In a speech at a conference in San Francisco Last month, President of Microsoft Brad Smith called for the implementation of a ‘Digital Geneva Convention' to protect the public from nation state hacking during times of peace.
On the face of it, an international law to regulate an area which has the capacity to cause disruption and a significant death toll to the populations of entire cities is a good idea. Particularly, because of the increasingly computerised infrastructure of modern life, society is more vulnerable to a cyber-attack than ever before.
Recently, allegations that Russia interfered in the US Presidential elections have been prominent. The country is also believed to have targeted the Estonian Government in a series of attacks in 2007 after tensions arose between native Estonians and ethnic Russians living in Tallinn.
Additionally, the MoD has confirmed multiple attempts by the Chinese to access sensitive UK military plans, while several US Congress reports note Beijing is also responsible for similar attacks across the Atlantic.
Furthermore, there have seen several instances where strains of malware created by nation states –such as Stuxnet (believed to be a joint US-Israeli creation) and Plug X (thought to be of Chinese origin) – have found their way onto the private market.
Smith wants countries to pledge to steer clear of targeting the private sector and for them to promise not to attack any form of civilian infrastructure.
This argument is sound in principle and would certainly be a step forward for global security. Quite apart from the outcry the recent Russia claims have caused, think of the impact if hackers managed to infiltrate systems managing a city's water or electricity supply, or if the Thames Barrier was forced to open during a period of high tide and heavy rain.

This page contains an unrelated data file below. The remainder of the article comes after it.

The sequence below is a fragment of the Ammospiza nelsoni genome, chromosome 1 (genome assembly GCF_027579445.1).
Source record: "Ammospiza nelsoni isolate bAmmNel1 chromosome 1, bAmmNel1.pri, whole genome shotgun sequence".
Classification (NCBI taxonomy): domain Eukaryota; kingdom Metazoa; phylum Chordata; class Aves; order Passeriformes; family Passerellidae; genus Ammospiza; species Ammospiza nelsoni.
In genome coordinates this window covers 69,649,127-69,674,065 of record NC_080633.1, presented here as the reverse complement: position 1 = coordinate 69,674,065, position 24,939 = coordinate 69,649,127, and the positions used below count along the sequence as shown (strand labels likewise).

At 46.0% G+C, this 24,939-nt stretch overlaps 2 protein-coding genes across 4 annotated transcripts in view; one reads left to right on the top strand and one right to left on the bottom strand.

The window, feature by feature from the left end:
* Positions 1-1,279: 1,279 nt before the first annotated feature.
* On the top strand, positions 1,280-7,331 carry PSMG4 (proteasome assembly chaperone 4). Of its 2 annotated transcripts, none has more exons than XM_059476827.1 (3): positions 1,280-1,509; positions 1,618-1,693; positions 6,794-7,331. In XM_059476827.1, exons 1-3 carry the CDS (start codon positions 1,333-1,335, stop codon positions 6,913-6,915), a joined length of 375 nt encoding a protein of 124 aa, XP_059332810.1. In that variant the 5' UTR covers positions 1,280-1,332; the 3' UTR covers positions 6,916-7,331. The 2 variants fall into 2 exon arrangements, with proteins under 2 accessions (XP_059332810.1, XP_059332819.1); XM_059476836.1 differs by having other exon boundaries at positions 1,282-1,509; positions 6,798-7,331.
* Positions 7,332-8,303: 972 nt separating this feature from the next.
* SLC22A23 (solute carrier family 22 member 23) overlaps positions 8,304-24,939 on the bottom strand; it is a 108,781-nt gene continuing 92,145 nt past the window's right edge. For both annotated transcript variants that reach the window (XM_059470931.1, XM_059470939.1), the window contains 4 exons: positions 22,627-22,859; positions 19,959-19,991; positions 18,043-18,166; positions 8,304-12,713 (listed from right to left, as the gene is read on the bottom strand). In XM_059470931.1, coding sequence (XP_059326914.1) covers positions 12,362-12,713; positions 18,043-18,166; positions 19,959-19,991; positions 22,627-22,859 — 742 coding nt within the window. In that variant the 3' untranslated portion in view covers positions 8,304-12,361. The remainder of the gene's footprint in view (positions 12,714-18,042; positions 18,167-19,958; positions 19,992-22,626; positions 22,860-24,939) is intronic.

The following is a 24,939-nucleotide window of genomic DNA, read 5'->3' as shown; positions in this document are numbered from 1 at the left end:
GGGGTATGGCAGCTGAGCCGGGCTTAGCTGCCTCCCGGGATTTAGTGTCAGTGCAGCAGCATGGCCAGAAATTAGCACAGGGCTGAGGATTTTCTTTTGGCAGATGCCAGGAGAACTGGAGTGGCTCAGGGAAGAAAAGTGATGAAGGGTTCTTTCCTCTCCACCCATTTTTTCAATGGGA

The current convention, drawn up after the Second World War, has four strands which outline a set of rules states should abide by during armed conflict.
I think the creation of a fifth strand, when framed as an extension to the existing treaty rather than a new entity, would be a relatively (in the standards of International agreements) easy sell to the international community, the majority of which fear such attacks and spend vast amounts of money guarding against them. The guidelines of the Tallinn Manual 2 would provide a good basis to start.
Even those states with advanced capabilities in this area and a reputation for using them would not want to be seen to be seen as pro hacking and therefore would be unlikely to oppose it.
However, realistically, because of the anonymised nature of these attacks, such an agreement would be unlikely to be worth the paper it was written on.
As with cyber-attacks perpetrated by organised criminals, state sponsored variants use hijacked computers, sophisticated anonymising software and malware that often deletes all trace of itself after deployment.
It is almost impossible to confirm the origin of this sort of attack and until that changes, no matter what the international community comes up with, there is no incentive for these attacks to stop, because there is almost no prospect of getting caught.